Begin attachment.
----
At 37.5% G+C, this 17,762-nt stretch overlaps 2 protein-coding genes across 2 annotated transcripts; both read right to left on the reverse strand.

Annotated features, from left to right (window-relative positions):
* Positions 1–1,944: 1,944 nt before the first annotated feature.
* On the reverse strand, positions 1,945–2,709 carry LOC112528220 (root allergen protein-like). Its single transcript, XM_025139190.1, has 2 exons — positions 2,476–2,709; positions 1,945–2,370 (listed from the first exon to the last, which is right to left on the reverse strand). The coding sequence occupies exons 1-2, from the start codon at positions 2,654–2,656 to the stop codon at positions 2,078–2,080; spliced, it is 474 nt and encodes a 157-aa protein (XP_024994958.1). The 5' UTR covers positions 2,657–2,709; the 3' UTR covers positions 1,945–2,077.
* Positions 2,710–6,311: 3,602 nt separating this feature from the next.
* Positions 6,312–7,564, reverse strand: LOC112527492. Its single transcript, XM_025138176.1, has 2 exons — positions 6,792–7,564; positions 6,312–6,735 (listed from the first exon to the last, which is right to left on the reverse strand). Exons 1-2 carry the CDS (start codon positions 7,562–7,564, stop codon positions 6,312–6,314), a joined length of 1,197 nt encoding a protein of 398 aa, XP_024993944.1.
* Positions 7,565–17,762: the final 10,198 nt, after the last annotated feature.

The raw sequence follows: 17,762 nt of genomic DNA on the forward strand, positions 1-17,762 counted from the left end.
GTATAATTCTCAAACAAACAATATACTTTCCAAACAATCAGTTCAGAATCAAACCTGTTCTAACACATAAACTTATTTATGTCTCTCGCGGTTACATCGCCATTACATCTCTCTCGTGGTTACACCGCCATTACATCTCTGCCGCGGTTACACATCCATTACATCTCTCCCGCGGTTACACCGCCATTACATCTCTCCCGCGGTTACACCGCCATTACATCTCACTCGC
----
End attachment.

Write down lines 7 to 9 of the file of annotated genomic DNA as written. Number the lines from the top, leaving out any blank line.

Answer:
* Positions 7,565–17,762: the final 10,198 nt, after the last annotated feature.

The raw sequence follows: 17,762 nt of genomic DNA on the forward strand, positions 1-17,762 counted from the left end.
GTATAATTCTCAAACAAACAATATACTTTCCAAACAATCAGTTCAGAATCAAACCTGTTCTAACACATAAACTTATTTATGTCTCTCGCGGTTACATCGCCATTACATCTCTCTCGTGGTTACACCGCCATTACATCTCTGCCGCGGTTACACATCCATTACATCTCTCCCGCGGTTACACCGCCATTACATCTCTCCCGCGGTTACACCGCCATTACATCTCACTCGC